LITTLE ROCK, Ark. (KTHV) - It's the new year and for many Arkansans there are bills to pay.
"Often January is the time when you're facing the holiday shopping binge hangover, I guess," said UALR Chief Economist Dr. Michael Pakko. "So for a lot of households January is a time to reconsolidate, to think about paying off those bills that you racked up over the holiday season and getting things back on track."
"People have a tendency to overspend," said Eric Hutchinson, a certified financial planner and President of Hutchinson Financial based in Little Rock. "It's very easy to live on more than you earn with credit, it's an extra discipline to live on less than you earn... This is not difficult, it's not rocket science, the challenge is the mindset, what's in your heart. If you really want to have debt not be an issue in your life it takes commitment, it takes consistency to pay down those cards, pay off those loans and then not create new [debt]."
Hutchinson said the first step in the process is recognizing there's a problem and putting a stop to the spending. Then, step 2: putting together a list of every debt you have. List the amount you owe, the minimum monthly payment, and the interest rate on each account.
"If they list everything that they owe," said Hutchinson, "list the balances and list the interest rates from there they can develop a plan to get this debt under control or even completely out of their life."
Step 3: figure out how much money you can devote to paying down your debt each month.
"How much do they have available to meet these obligations?" added Hutchinson. "You absolutely need to meet the minimum payment on all those obligations, you have to do that, but how much extra do they have to start paying something down?"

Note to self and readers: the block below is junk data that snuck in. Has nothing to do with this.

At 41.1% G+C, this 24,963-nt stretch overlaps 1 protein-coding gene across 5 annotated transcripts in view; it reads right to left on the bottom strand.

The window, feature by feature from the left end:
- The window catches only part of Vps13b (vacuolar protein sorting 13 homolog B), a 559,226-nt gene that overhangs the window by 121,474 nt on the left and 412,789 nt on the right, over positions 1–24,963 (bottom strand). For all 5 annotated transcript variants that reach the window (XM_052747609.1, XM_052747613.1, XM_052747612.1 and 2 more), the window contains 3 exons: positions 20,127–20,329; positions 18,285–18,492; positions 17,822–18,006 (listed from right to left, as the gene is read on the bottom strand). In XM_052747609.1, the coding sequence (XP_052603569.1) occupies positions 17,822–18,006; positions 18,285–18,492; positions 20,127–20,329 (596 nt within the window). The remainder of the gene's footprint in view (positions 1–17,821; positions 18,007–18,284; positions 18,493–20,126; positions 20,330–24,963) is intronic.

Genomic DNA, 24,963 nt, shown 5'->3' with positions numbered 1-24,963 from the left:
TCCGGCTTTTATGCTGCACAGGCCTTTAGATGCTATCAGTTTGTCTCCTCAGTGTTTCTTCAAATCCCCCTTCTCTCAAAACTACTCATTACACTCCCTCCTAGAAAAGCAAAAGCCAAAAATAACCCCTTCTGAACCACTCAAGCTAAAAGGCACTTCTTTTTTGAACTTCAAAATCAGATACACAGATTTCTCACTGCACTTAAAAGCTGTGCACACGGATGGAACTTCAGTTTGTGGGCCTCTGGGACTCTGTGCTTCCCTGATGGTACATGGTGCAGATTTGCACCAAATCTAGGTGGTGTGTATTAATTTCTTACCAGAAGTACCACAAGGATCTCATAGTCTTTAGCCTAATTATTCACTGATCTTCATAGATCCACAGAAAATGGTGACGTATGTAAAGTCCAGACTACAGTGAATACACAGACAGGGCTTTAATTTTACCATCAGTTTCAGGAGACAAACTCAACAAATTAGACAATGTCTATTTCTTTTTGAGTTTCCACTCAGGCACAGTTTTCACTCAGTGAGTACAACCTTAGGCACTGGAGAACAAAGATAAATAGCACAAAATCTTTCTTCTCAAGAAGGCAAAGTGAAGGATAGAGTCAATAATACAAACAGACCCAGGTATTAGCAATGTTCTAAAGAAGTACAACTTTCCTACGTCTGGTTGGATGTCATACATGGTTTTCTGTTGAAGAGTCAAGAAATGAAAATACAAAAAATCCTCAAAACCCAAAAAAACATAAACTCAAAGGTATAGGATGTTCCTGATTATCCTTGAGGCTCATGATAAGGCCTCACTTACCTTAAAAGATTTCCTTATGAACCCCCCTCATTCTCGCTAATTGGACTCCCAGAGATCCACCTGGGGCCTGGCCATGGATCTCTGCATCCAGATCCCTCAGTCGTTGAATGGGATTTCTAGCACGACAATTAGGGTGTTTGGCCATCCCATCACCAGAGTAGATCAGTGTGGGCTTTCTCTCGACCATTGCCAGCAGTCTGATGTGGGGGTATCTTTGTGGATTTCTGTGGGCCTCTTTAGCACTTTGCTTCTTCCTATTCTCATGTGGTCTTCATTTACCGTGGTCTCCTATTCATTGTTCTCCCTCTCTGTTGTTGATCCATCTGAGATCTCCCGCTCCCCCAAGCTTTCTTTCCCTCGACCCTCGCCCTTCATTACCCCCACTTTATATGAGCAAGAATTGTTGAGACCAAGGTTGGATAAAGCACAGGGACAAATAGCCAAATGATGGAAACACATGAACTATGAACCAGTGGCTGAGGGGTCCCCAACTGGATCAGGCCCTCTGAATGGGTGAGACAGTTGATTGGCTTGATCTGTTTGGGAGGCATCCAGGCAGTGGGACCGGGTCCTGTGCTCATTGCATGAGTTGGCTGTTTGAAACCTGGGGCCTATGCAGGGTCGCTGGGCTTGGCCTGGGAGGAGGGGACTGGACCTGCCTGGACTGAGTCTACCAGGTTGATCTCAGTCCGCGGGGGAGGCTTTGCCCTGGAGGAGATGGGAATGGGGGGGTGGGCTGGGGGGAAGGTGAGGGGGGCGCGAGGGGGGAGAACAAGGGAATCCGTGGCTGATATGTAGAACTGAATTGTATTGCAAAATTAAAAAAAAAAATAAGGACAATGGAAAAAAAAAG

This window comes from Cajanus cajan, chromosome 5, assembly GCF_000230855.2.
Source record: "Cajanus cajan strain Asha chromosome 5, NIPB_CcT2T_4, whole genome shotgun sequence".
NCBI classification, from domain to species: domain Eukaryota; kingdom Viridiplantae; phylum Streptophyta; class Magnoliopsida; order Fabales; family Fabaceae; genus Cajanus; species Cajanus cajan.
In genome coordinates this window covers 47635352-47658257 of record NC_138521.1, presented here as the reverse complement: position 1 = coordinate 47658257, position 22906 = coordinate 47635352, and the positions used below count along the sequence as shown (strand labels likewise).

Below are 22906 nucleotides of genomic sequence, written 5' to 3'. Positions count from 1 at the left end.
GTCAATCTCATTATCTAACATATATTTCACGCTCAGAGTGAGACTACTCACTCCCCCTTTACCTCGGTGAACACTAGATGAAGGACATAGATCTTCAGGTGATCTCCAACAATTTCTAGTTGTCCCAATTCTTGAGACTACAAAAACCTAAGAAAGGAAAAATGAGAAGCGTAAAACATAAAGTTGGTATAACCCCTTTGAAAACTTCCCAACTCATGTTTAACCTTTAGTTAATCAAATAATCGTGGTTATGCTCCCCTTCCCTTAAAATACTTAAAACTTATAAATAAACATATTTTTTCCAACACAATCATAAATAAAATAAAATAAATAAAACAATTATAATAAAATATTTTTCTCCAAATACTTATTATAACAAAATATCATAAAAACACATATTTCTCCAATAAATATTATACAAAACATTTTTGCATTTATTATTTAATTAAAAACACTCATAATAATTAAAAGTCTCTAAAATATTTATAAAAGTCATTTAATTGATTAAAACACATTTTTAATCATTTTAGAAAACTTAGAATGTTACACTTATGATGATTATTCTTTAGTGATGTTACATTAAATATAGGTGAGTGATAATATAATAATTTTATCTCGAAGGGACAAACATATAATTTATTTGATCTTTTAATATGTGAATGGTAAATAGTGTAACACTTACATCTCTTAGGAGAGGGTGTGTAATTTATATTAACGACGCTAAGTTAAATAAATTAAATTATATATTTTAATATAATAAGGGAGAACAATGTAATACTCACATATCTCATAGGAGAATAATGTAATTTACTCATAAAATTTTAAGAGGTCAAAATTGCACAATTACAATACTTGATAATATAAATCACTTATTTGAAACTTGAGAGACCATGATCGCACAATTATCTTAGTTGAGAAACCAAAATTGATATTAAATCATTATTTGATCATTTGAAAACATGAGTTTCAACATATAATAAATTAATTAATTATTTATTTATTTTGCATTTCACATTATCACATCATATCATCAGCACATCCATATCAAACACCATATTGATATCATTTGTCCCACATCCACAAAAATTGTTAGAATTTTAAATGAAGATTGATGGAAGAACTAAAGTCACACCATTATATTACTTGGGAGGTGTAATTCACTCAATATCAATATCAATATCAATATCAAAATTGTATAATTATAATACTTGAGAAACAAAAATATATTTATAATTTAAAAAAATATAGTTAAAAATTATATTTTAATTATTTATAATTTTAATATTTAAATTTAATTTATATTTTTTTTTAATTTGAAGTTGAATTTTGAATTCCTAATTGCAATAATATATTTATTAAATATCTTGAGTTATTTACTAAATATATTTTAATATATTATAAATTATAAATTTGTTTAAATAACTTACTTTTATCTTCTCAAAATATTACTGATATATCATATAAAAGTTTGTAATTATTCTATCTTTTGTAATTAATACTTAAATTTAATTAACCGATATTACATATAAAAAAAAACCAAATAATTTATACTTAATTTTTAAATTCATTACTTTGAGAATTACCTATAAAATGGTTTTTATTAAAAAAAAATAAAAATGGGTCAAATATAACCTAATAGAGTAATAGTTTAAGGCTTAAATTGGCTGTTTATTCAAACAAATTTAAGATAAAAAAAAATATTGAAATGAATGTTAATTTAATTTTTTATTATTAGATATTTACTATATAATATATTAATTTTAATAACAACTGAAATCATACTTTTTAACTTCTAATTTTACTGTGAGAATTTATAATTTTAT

Step 4: focus on paying off the debt that has the highest interest rate first, then focus on the debt with the lowest outstanding balance.
"Once that particular card is paid off look for the next item that is the lowest balance and by focusing, then, on the lowest balance as the second item you get that psychological boost of 'now I've got two of them paid for!'" added Hutchinson. "Keep rotating back and forth: highest interest, lowest balance until every single one of them is paid and there's a snowball effect because as you get one paid off, the minimum payment that you were making on that one, that becomes extra cash that you can put on the next one and so this whole process will happen a lot faster than they might realize if they allow the snowball effect to take place."
The 5th step in the process, according to Hutchinson, is taking time to celebrate your success once you finally do pay your way out of debt.
"If they discipline themselves enough to make a budget and make the list and figure out and snowball and take the highest interest and the lowest balance, those kinds of things, keep doing that and get out of debt, take time to celebrate that," said Hutchinson. "Take time to really savor and enjoy the accomplishment of that, it is a big deal and not everybody is willing to do that so it's a significant accomplishment and they should be celebrating that success."
"Managing your personal finances is just a question of understanding where you stand and making plans to look for a better situation in the future," added Pakko. "The most fundamental way to get out of a debt situation is to not spend as much as your income. You have to be paying down those debts over time, and that requires putting the together information you need to know exactly where you stand."
"Debt is not a four-letter word, it's not a bad thing unless it's used improperly," added Hutchinson. "Live within your means, if you can pay cash for it pay cash for it. Once people get in the habit of living on less than they earn they, pretty much, are not going to have money problems for the balance of their lifetime."
Hutchinson also offered another tip for helping find a little extra breathing room in your budget: shop around and take advantage of current interest rates. According to Hutchinson they are lower than they have been in decades and the Federal Reserve is already taking steps to bring those interest rates back up.